story of 2012. They got attention everywhere with their promise of having exclusive content and a unique social reading experience (the free crack given out at the briefings probably helped), but now that a year has passed it now looks like they are nothing but hype.
I caught up with Zola Books today to see how they were coming along, which can be summed up as not as well as they would have you think. I was told that this ebookstore only carries around 50 thousand titles, and that they currently have around 5 thousand registered users. They have recently launched a new iPad app with an improved social reading experience and they have an HTML5 reading app in the works.
That doesn't sound like much of an accomplishment for a company that was going to Replace Google Books, Then Take on Amazon, now does it?
I don't know which is more amusing, that Zola Books really had these delusions of grandeur or that Digital Book World actually wrote this without any intended snark, sarcasm, or editorial intervention:
Other goals include capturing 1% of the e-book market in the U.S. by the end of next year and becoming the No. 1 e-bookseller in the U.S. in five-to-ten years, according to Regal.
TBH I didn't believe any of the marketing hype last year, but Zola Books' promise to carry exclusive content did catch my eye. I was especially interested when they announced that they would release Audrey Niffenegger's novel, The Time Traveler's Wife, in October 2012. This novel has been on my ebook buying list for at least 6 years now, and I was so eager to get it that I actually broke my rule against signing up for one more ebookstore account.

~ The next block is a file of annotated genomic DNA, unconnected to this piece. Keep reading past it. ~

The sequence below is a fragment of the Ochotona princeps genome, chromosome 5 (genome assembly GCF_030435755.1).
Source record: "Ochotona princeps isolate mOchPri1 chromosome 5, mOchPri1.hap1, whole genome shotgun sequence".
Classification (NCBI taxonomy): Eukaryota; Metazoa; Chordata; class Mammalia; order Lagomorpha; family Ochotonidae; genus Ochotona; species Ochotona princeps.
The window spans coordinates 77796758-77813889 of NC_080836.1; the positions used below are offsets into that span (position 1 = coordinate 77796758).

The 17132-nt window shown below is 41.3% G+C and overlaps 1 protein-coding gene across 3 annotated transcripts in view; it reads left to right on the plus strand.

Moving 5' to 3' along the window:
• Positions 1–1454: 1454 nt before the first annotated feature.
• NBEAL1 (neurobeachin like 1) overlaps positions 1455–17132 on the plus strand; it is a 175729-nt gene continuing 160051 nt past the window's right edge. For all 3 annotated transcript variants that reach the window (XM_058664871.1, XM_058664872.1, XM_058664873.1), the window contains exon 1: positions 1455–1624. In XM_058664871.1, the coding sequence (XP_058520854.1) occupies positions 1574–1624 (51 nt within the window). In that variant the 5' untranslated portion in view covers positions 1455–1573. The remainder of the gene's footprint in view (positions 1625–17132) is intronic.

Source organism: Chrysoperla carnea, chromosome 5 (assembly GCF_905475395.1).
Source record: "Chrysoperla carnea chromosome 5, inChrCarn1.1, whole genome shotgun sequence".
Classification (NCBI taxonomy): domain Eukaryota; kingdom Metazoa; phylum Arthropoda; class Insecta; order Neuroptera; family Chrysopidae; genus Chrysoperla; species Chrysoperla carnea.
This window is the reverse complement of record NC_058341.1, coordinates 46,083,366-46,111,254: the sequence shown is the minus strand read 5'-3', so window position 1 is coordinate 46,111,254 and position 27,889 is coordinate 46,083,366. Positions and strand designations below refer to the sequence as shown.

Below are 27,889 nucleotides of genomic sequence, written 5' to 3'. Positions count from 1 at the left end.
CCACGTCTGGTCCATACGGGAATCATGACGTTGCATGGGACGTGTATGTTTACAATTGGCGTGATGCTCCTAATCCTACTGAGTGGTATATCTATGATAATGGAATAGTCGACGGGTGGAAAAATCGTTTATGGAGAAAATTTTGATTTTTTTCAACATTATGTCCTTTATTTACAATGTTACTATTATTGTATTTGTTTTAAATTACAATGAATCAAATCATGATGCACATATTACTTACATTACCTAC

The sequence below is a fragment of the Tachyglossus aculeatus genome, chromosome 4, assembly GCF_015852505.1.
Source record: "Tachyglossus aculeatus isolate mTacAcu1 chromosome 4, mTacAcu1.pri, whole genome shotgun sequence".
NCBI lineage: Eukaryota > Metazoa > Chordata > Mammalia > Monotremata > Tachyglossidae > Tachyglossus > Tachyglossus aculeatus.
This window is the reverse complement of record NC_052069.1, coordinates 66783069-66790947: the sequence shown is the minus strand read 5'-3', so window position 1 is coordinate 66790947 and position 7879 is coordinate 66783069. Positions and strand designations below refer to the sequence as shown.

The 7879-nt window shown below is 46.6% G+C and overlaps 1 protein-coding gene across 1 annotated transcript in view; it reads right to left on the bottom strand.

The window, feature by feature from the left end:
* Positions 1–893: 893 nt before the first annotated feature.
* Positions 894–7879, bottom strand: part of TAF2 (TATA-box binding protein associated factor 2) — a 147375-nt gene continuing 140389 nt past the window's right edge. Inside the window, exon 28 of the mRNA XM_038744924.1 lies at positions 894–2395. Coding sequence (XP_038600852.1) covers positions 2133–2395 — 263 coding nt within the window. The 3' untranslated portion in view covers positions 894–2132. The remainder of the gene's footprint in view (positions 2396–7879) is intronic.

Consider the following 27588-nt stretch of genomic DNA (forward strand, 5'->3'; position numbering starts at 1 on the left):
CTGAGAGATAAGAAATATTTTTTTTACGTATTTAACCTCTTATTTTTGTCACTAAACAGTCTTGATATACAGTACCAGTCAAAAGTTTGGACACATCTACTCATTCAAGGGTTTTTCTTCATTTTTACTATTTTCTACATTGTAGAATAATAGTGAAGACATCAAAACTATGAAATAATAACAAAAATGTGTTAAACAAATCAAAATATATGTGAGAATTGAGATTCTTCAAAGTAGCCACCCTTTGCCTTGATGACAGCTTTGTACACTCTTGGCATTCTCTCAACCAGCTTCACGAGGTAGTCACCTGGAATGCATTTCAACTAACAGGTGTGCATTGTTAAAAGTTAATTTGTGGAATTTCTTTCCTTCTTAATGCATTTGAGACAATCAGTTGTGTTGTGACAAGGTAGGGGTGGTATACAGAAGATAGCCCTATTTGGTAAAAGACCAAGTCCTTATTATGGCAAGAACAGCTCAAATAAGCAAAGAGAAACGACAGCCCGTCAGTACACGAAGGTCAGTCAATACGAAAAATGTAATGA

I tried to buy TTW last month, and that is when I discovered that it is not for sale. And today I learned why.
According to Zola Books, this ebook was briefly released in October and then it was taken down.
Yes, Zola Books first made a big deal over selling content that no one else carried and then they decided to not carry it either.
That is a novel business model, isn't it? Note that I am not calling it a successful model, just that it is unusual. While most companies would try to sell stuff, Zola Books is experimenting in not-selling stuff. Basically they have developed the concept of "negative space" into a business model.
I cannot help but admire their willingness to experiment. I am not sure that this model will succeed, but it is going to be an interesting experiment.